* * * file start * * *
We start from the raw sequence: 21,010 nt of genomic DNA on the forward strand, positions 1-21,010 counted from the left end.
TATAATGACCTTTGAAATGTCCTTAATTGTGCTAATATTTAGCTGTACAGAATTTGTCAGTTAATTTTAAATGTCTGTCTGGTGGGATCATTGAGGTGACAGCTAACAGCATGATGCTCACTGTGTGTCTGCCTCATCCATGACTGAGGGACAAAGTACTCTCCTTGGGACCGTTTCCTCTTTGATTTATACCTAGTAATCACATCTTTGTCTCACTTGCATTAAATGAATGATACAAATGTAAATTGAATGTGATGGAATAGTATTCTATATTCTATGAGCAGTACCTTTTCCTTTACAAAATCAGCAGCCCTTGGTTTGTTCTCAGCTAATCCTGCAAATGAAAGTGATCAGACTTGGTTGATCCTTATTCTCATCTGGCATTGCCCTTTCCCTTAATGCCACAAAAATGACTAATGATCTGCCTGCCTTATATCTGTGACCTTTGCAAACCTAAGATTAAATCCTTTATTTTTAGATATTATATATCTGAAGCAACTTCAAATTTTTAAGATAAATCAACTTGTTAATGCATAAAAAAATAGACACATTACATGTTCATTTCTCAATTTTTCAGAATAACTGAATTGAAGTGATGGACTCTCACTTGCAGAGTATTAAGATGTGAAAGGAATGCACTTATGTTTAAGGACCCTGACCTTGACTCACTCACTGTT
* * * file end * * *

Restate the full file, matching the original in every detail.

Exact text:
We start from the raw sequence: 21,010 nt of genomic DNA on the forward strand, positions 1-21,010 counted from the left end.
TATAATGACCTTTGAAATGTCCTTAATTGTGCTAATATTTAGCTGTACAGAATTTGTCAGTTAATTTTAAATGTCTGTCTGGTGGGATCATTGAGGTGACAGCTAACAGCATGATGCTCACTGTGTGTCTGCCTCATCCATGACTGAGGGACAAAGTACTCTCCTTGGGACCGTTTCCTCTTTGATTTATACCTAGTAATCACATCTTTGTCTCACTTGCATTAAATGAATGATACAAATGTAAATTGAATGTGATGGAATAGTATTCTATATTCTATGAGCAGTACCTTTTCCTTTACAAAATCAGCAGCCCTTGGTTTGTTCTCAGCTAATCCTGCAAATGAAAGTGATCAGACTTGGTTGATCCTTATTCTCATCTGGCATTGCCCTTTCCCTTAATGCCACAAAAATGACTAATGATCTGCCTGCCTTATATCTGTGACCTTTGCAAACCTAAGATTAAATCCTTTATTTTTAGATATTATATATCTGAAGCAACTTCAAATTTTTAAGATAAATCAACTTGTTAATGCATAAAAAAATAGACACATTACATGTTCATTTCTCAATTTTTCAGAATAACTGAATTGAAGTGATGGACTCTCACTTGCAGAGTATTAAGATGTGAAAGGAATGCACTTATGTTTAAGGACCCTGACCTTGACTCACTCACTGTT